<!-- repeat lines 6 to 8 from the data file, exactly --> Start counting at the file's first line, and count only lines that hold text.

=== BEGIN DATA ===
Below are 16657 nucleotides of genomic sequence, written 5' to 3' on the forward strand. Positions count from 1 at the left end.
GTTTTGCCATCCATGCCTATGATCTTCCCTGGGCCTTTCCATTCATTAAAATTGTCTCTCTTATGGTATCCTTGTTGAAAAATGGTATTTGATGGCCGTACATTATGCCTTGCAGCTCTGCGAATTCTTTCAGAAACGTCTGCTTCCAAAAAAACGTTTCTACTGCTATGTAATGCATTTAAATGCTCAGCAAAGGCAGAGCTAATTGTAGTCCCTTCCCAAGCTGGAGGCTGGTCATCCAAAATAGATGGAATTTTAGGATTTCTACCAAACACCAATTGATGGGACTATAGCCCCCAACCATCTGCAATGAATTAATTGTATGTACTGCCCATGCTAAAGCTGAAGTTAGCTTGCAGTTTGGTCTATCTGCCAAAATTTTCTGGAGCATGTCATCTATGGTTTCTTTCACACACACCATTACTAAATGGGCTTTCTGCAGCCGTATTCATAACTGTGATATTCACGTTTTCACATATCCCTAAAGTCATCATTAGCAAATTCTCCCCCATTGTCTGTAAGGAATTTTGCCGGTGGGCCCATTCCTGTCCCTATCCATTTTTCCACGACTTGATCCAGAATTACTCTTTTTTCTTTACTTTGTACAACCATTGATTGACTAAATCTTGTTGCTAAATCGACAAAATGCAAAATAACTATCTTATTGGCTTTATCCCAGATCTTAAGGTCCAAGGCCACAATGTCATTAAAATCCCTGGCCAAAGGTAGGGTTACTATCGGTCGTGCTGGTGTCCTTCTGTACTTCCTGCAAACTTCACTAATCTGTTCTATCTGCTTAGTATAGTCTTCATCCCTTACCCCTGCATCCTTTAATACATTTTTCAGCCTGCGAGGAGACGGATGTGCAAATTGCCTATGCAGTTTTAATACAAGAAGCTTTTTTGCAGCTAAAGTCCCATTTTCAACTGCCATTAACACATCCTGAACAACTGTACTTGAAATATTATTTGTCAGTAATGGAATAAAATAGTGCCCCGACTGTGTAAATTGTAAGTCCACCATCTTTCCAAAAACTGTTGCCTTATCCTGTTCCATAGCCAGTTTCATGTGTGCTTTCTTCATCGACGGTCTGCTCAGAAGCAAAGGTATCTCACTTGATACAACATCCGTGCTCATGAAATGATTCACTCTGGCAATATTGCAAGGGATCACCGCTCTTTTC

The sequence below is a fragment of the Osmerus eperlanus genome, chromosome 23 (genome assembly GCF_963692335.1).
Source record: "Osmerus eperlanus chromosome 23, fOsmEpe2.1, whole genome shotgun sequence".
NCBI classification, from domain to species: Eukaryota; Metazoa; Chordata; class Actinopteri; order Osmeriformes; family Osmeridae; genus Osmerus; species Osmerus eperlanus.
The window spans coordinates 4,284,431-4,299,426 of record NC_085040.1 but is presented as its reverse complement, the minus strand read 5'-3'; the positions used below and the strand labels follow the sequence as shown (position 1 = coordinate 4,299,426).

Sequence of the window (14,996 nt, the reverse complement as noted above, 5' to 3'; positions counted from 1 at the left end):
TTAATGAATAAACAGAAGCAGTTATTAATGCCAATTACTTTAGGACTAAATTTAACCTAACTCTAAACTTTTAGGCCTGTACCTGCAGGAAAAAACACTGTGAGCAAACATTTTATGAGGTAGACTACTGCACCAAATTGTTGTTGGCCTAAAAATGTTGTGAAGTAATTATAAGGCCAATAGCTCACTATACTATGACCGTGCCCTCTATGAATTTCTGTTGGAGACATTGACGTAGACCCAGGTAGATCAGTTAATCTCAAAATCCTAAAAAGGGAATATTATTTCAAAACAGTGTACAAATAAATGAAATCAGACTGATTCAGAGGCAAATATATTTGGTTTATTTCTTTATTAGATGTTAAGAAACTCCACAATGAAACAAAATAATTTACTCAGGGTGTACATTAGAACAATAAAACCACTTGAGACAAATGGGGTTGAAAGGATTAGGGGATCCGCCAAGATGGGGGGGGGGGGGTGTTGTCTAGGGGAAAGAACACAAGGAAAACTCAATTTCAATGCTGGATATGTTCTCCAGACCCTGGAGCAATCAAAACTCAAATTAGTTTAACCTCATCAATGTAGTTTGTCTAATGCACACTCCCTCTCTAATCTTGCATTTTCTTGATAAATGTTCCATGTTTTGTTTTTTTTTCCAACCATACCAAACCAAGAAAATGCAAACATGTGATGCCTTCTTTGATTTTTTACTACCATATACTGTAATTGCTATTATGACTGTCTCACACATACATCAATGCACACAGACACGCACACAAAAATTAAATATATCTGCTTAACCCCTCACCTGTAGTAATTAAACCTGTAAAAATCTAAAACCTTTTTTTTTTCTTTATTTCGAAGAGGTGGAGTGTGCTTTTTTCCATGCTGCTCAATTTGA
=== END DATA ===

The window spans coordinates 4,284,431-4,299,426 of record NC_085040.1 but is presented as its reverse complement, the minus strand read 5'-3'; the positions used below and the strand labels follow the sequence as shown (position 1 = coordinate 4,299,426).

Sequence of the window (14,996 nt, the reverse complement as noted above, 5' to 3'; positions counted from 1 at the left end):
TTAATGAATAAACAGAAGCAGTTATTAATGCCAATTACTTTAGGACTAAATTTAACCTAACTCTAAACTTTTAGGCCTGTACCTGCAGGAAAAAACACTGTGAGCAAACATTTTATGAGGTAGACTACTGCACCAAATTGTTGTTGGCCTAAAAATGTTGTGAAGTAATTATAAGGCCAATAGCTCACTATACTATGACCGTGCCCTCTATGAATTTCTGTTGGAGACATTGACGTAGACCCAGGTAGATCAGTTAATCTCAAAATCCTAAAAAGGGAATATTATTTCAAAACAGTGTACAAATAAATGAAATCAGACTGATTCAGAGGCAAATATATTTGGTTTATTTCTTTATTAGATGTTAAGAAACTCCACAATGAAACAAAATAATTTACTCAGGGTGTACATTAGAACAATAAAACCACTTGAGACAAATGGGGTTGAAAGGATTAGGGGATCCGCCAAGATGGGGGGGGGGGGGTGTTGTCTAGGGGAAAGAACACAAGGAAAACTCAATTTCAATGCTGGATATGTTCTCCAGACCCTGGAGCAATCAAAACTCAAATTAGTTTAACCTCATCAATGTAGTTTGTCTAATGCACACTCCCTCTCTAATCTTGCATTTTCTTGATAAATGTTCCATGTTTTGTTTTTTTTTCCAACCATACCAAACCAAGAAAATGCAAACATGTGATGCCTTCTTTGATTTTTTACTACCATATACTGTAATTGCTATTATGACTGTCTCACACATACATCAATGCACACAGACACGCACACAAAAATTAAATATATCTGCTTAACCCCTCACCTGTAGTAATTAAACCTGTAAAAATCTAAAACCTTTTTTTTTTCTTTATTTCGAAGAGGTGGAGTGTGCTTTTTTCCATGCTGCTCAATTTGA